Card payment fees and carry-on luggage

image of card transaction

10/01/2018 Big news for consumers as new legislation bans surcharges for paying on card – and Ryanair change their rules regarding luggage.

All go this week, as the New Year brings a ton of changes that affect consumers. We explore what they mean for you!


From next week, Ryanair customers will no longer be able to carry holdalls and small suitcases onto the plane for free. Ryanair will instead levy a £10 charge per return flight for the privilege! Passengers will only be allowed to carry on a small handbag or laptop bag (35cm x 20 cm x 20 cm). All other bags will be placed in the hold (free of charge).

This means that more of your bags will be at risk of damage in the hold – and you should probably switch to carrying a hardshell case!

Remember, if you're concerned that your luggage has been damaged in transit, you should report any problems to the airline before leaving the airport!

Card payment surcharges and fees

Also coming next week is the new Payment Services Directive.

This is an important piece of legislation that tightens the rules around the sending and receiving of money by payment service providers (businesses like banks or money transfer companies), giving you more rights when you want to complain about a transfer that’s gone wrong.

The legislation offers additional protection from unauthorised charges, mistakes, and duplicate transactions, placing stricter time limits on businesses for responding to your complaints.

We’ll be updating Resolver with everything you need to know, so there’s no need to worry about being caught out!

The legislation will make significant changes to the way you pay with debit and credit cards.

From Saturday 13th January, the businesses affected by the Payment Services Directive (banks, money transfer companies, and, crucially, card payment services) will no longer be allowed to apply additional charges for card payments.

This may be good news for consumers, as it should prevent all businesses from charging consumers for paying by card – provided that the business they're dealing with uses a bank that is based in the EU.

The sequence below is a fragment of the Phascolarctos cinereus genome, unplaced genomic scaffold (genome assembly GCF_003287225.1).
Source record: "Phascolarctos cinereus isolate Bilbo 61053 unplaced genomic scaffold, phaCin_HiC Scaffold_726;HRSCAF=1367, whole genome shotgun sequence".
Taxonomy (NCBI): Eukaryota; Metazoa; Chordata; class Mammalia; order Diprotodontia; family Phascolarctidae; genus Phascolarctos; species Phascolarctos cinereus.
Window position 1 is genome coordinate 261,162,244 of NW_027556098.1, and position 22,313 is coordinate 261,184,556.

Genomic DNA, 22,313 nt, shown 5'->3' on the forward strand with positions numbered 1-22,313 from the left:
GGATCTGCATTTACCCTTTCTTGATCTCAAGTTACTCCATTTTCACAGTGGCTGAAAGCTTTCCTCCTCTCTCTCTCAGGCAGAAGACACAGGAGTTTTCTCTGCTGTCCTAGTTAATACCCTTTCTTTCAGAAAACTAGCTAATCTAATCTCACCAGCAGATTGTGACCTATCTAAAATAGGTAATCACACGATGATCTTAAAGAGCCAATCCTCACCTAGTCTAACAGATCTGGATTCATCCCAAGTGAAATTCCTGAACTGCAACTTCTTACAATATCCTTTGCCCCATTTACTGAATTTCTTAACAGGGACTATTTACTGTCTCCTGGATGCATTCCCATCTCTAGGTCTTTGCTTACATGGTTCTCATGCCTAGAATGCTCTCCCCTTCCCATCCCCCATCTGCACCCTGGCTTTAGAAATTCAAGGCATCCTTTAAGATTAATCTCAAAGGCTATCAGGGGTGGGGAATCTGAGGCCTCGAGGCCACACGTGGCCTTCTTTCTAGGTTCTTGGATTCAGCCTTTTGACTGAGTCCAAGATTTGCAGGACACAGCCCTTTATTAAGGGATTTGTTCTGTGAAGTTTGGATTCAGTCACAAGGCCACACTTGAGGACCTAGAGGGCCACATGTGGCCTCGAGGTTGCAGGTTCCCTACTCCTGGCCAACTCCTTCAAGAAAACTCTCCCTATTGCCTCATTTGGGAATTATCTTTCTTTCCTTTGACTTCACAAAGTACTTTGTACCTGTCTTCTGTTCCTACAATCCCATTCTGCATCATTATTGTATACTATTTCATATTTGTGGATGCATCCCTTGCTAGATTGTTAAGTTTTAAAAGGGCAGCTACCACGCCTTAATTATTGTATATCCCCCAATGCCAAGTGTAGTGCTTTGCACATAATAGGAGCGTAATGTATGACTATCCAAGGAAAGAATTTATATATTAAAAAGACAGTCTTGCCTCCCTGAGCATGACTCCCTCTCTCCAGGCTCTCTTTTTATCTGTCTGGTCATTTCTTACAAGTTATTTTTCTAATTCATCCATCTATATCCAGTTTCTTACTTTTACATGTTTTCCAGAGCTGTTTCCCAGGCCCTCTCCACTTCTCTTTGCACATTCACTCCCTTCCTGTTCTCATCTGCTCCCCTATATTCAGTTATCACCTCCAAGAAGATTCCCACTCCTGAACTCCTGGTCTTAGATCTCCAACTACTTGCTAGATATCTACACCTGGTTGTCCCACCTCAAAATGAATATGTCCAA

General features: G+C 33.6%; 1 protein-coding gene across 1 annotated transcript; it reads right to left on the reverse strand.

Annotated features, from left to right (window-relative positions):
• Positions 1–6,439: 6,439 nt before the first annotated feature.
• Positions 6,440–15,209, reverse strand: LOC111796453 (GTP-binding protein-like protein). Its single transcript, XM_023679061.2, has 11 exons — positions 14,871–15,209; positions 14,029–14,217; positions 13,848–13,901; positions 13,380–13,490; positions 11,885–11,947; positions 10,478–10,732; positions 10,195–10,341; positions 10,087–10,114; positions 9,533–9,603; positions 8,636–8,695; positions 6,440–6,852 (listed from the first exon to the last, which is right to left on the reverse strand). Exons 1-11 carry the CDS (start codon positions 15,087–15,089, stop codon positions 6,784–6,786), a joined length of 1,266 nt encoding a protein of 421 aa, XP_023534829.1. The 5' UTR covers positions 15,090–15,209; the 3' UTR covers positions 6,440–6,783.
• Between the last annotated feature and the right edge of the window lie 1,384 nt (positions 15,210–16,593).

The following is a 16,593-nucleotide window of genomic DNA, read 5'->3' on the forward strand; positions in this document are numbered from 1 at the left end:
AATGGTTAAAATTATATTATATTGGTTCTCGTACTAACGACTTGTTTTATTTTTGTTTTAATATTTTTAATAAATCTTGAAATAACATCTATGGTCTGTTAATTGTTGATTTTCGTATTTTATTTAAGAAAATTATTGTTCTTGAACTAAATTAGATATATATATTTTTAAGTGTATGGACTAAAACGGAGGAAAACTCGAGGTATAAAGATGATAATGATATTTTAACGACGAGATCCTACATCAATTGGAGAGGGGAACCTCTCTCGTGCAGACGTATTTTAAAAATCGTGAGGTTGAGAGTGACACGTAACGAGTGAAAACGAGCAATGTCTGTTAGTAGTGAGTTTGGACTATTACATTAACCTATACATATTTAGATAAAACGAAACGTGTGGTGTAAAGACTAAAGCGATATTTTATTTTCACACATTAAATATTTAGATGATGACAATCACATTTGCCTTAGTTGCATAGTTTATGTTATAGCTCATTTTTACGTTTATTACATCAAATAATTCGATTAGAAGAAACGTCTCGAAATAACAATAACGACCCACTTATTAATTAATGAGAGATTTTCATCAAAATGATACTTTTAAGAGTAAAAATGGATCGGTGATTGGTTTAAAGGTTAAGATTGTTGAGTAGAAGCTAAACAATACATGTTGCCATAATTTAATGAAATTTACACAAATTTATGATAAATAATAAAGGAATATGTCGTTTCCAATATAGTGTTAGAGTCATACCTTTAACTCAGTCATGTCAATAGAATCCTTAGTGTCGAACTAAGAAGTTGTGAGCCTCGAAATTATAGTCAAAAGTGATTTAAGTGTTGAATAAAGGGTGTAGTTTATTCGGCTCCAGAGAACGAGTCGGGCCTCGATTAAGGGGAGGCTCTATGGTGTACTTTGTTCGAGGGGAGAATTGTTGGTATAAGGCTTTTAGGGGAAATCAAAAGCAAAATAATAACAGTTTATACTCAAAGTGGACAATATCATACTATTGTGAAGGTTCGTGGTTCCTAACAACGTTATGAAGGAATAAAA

In principle, the Consumer Rights (Payment Surcharges) Regulations only allow businesses to charge you for legitimate costs incurred to them. Now that the Payment Services Directive prohibits payment service providers from applying fees for paying with a specific payment method, you can't be charged extra for paying with your card since businesses can no longer claim to be covering a legitimate cost!

This means that the days of having to fork out an extra 50p at the newsagent may be over – although businesses may just up their prices in response.

While some traders have said they will not make price adjustments, JustEat have already changed their payment system to incorporate an extra service charge for all transactions, prompting criticism.

Furthermore, there are concerns that many smaller retailers will decide to refuse card transactions completely! It is likely, however, that more companies will choose to adopt minimum card payments, as these are still allowed under the legislation.

Those running small businesses should be aware that they can still be charged fees for purchases made using their business card, since the rules banning fees only apply to consumers!

If you find that a company is charging you extra to pay via credit card, you should use Resolver to make a complaint.

Who do you have an issue with?

Raise it for free via Resolver

Working with

With Resolver you can send your case to key ombudsmen and regulators including:

Furniture ombudsman Ombudsman services Financial ombudsman service C e d r Gambling commission Consumer dispute resolution ltd logo Transport focus logo

Resolver is a member of

Advice u k Justice C t s i Ombudsman association Trading standard approved

Resolver promises

We will never share your personal data with anyone without your permission - your case will go to the firm you’re complaining about and, if appropriate, to an ombudsman.

If you find something wrong with a company or our processes, tell us and we will put it right.

You can raise a complaint against Resolver via Resolver itself.

We do use cookies, but only to provide you with a better experience.